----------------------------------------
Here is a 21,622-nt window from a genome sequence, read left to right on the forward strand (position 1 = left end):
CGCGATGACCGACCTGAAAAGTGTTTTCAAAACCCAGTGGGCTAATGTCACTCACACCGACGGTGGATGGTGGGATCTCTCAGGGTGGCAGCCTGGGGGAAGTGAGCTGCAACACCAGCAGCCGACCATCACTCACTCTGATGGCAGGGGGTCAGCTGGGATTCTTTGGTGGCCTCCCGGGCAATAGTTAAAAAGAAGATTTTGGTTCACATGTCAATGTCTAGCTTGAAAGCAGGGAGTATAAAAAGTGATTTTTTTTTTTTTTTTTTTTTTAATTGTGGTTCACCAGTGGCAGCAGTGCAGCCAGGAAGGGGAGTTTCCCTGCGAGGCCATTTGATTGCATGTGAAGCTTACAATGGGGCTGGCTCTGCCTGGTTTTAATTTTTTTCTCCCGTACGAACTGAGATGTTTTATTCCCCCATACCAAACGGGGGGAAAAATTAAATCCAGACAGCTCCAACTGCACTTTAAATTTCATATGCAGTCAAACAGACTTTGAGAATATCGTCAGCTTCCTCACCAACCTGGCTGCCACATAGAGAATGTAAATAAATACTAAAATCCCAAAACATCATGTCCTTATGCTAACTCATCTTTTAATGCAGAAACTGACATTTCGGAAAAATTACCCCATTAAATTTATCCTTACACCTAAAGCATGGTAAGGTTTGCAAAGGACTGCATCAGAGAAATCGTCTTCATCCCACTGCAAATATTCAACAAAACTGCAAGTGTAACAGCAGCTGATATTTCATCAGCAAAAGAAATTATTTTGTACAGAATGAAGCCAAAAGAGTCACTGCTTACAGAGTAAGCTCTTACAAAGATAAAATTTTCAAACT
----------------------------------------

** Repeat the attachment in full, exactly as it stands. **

Here is a 21,622-nt window from a genome sequence, read left to right on the forward strand (position 1 = left end):
CGCGATGACCGACCTGAAAAGTGTTTTCAAAACCCAGTGGGCTAATGTCACTCACACCGACGGTGGATGGTGGGATCTCTCAGGGTGGCAGCCTGGGGGAAGTGAGCTGCAACACCAGCAGCCGACCATCACTCACTCTGATGGCAGGGGGTCAGCTGGGATTCTTTGGTGGCCTCCCGGGCAATAGTTAAAAAGAAGATTTTGGTTCACATGTCAATGTCTAGCTTGAAAGCAGGGAGTATAAAAAGTGATTTTTTTTTTTTTTTTTTTTTTAATTGTGGTTCACCAGTGGCAGCAGTGCAGCCAGGAAGGGGAGTTTCCCTGCGAGGCCATTTGATTGCATGTGAAGCTTACAATGGGGCTGGCTCTGCCTGGTTTTAATTTTTTTCTCCCGTACGAACTGAGATGTTTTATTCCCCCATACCAAACGGGGGGAAAAATTAAATCCAGACAGCTCCAACTGCACTTTAAATTTCATATGCAGTCAAACAGACTTTGAGAATATCGTCAGCTTCCTCACCAACCTGGCTGCCACATAGAGAATGTAAATAAATACTAAAATCCCAAAACATCATGTCCTTATGCTAACTCATCTTTTAATGCAGAAACTGACATTTCGGAAAAATTACCCCATTAAATTTATCCTTACACCTAAAGCATGGTAAGGTTTGCAAAGGACTGCATCAGAGAAATCGTCTTCATCCCACTGCAAATATTCAACAAAACTGCAAGTGTAACAGCAGCTGATATTTCATCAGCAAAAGAAATTATTTTGTACAGAATGAAGCCAAAAGAGTCACTGCTTACAGAGTAAGCTCTTACAAAGATAAAATTTTCAAACT